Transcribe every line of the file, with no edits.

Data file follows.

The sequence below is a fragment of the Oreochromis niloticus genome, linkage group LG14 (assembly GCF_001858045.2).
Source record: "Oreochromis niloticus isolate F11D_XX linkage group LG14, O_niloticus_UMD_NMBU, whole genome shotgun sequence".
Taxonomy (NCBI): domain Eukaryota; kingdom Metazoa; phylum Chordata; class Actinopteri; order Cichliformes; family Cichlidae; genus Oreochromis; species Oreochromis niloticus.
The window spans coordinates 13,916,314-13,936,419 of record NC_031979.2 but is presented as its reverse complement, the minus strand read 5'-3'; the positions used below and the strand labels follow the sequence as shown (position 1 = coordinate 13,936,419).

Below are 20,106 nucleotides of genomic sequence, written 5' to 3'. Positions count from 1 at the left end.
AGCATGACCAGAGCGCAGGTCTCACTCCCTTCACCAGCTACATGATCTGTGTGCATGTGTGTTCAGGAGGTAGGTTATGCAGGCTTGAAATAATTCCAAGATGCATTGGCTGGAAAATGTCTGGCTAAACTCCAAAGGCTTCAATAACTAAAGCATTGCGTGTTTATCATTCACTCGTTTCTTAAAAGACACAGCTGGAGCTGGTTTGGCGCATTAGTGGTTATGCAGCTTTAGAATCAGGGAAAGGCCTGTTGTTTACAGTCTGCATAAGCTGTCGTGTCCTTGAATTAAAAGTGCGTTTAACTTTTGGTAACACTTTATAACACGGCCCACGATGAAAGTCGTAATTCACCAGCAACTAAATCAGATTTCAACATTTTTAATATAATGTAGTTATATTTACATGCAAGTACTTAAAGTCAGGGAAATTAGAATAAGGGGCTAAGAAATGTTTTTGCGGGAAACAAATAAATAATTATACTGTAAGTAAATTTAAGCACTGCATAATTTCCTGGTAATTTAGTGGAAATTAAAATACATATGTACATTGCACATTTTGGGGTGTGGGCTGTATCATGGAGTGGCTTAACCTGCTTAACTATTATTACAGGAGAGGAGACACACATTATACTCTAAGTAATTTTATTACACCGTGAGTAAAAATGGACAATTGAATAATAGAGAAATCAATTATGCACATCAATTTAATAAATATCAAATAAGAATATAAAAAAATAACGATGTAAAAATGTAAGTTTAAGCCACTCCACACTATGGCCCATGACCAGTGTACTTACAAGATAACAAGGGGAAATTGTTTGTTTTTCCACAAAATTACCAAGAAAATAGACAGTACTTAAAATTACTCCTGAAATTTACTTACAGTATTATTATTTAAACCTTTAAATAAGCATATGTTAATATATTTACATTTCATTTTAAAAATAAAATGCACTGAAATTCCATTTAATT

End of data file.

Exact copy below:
The sequence below is a fragment of the Oreochromis niloticus genome, linkage group LG14 (assembly GCF_001858045.2).
Source record: "Oreochromis niloticus isolate F11D_XX linkage group LG14, O_niloticus_UMD_NMBU, whole genome shotgun sequence".
Taxonomy (NCBI): domain Eukaryota; kingdom Metazoa; phylum Chordata; class Actinopteri; order Cichliformes; family Cichlidae; genus Oreochromis; species Oreochromis niloticus.
The window spans coordinates 13,916,314-13,936,419 of record NC_031979.2 but is presented as its reverse complement, the minus strand read 5'-3'; the positions used below and the strand labels follow the sequence as shown (position 1 = coordinate 13,936,419).

Below are 20,106 nucleotides of genomic sequence, written 5' to 3'. Positions count from 1 at the left end.
AGCATGACCAGAGCGCAGGTCTCACTCCCTTCACCAGCTACATGATCTGTGTGCATGTGTGTTCAGGAGGTAGGTTATGCAGGCTTGAAATAATTCCAAGATGCATTGGCTGGAAAATGTCTGGCTAAACTCCAAAGGCTTCAATAACTAAAGCATTGCGTGTTTATCATTCACTCGTTTCTTAAAAGACACAGCTGGAGCTGGTTTGGCGCATTAGTGGTTATGCAGCTTTAGAATCAGGGAAAGGCCTGTTGTTTACAGTCTGCATAAGCTGTCGTGTCCTTGAATTAAAAGTGCGTTTAACTTTTGGTAACACTTTATAACACGGCCCACGATGAAAGTCGTAATTCACCAGCAACTAAATCAGATTTCAACATTTTTAATATAATGTAGTTATATTTACATGCAAGTACTTAAAGTCAGGGAAATTAGAATAAGGGGCTAAGAAATGTTTTTGCGGGAAACAAATAAATAATTATACTGTAAGTAAATTTAAGCACTGCATAATTTCCTGGTAATTTAGTGGAAATTAAAATACATATGTACATTGCACATTTTGGGGTGTGGGCTGTATCATGGAGTGGCTTAACCTGCTTAACTATTATTACAGGAGAGGAGACACACATTATACTCTAAGTAATTTTATTACACCGTGAGTAAAAATGGACAATTGAATAATAGAGAAATCAATTATGCACATCAATTTAATAAATATCAAATAAGAATATAAAAAAATAACGATGTAAAAATGTAAGTTTAAGCCACTCCACACTATGGCCCATGACCAGTGTACTTACAAGATAACAAGGGGAAATTGTTTGTTTTTCCACAAAATTACCAAGAAAATAGACAGTACTTAAAATTACTCCTGAAATTTACTTACAGTATTATTATTTAAACCTTTAAATAAGCATATGTTAATATATTTACATTTCATTTTAAAAATAAAATGCACTGAAATTCCATTTAATT